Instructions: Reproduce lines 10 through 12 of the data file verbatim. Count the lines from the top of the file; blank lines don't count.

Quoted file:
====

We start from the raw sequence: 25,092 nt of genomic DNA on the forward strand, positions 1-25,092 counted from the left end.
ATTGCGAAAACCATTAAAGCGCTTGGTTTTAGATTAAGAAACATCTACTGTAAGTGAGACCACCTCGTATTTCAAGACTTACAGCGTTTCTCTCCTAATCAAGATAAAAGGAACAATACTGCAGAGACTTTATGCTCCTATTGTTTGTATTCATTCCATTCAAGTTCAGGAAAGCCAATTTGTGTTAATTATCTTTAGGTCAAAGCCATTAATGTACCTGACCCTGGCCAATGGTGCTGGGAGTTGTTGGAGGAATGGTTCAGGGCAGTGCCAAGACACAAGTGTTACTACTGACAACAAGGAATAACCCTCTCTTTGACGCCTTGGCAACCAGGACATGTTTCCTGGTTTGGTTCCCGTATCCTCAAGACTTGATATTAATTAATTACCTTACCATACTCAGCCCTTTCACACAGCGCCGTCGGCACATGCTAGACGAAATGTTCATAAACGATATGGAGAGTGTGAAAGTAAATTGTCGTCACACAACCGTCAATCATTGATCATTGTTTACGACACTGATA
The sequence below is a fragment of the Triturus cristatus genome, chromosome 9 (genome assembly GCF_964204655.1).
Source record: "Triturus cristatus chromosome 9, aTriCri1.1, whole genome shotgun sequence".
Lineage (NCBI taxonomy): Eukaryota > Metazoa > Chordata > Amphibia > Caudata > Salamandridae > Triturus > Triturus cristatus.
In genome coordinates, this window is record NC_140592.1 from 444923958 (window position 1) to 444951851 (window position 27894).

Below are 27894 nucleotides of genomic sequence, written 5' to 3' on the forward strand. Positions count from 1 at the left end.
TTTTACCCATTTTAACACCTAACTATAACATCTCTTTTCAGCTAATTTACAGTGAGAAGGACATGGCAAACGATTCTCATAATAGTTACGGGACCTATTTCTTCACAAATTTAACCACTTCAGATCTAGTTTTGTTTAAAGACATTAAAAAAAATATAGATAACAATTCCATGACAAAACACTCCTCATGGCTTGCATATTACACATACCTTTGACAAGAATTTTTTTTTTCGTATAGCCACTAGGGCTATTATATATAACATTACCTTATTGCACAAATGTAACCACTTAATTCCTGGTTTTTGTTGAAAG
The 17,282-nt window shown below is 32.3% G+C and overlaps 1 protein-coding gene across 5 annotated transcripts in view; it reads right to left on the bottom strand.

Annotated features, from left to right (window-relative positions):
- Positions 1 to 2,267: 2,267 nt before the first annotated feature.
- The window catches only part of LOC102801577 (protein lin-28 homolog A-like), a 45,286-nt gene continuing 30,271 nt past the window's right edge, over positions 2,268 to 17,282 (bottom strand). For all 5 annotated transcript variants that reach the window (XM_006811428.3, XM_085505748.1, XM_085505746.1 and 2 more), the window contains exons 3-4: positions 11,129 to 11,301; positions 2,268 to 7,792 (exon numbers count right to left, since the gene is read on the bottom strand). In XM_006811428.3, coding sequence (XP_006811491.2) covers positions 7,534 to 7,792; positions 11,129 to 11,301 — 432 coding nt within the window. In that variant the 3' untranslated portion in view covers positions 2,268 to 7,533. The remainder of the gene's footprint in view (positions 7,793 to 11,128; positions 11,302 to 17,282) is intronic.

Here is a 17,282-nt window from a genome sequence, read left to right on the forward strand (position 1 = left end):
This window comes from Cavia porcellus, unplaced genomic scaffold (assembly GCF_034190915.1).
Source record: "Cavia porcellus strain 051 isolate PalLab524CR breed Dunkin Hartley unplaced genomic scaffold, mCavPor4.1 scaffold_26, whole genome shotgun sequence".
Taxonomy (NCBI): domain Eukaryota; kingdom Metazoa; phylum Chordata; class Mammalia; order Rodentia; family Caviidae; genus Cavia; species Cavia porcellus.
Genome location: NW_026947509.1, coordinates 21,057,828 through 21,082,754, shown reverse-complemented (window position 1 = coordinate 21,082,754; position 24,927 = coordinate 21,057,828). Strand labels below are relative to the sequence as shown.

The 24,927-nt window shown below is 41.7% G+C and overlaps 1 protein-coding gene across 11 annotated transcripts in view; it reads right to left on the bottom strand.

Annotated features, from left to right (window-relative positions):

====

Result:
Annotated features, from left to right (window-relative positions):
- Positions 1 to 2,267: 2,267 nt before the first annotated feature.
- The window catches only part of LOC102801577 (protein lin-28 homolog A-like), a 45,286-nt gene continuing 30,271 nt past the window's right edge, over positions 2,268 to 17,282 (bottom strand). For all 5 annotated transcript variants that reach the window (XM_006811428.3, XM_085505748.1, XM_085505746.1 and 2 more), the window contains exons 3-4: positions 11,129 to 11,301; positions 2,268 to 7,792 (exon numbers count right to left, since the gene is read on the bottom strand). In XM_006811428.3, coding sequence (XP_006811491.2) covers positions 7,534 to 7,792; positions 11,129 to 11,301 — 432 coding nt within the window. In that variant the 3' untranslated portion in view covers positions 2,268 to 7,533. The remainder of the gene's footprint in view (positions 7,793 to 11,128; positions 11,302 to 17,282) is intronic.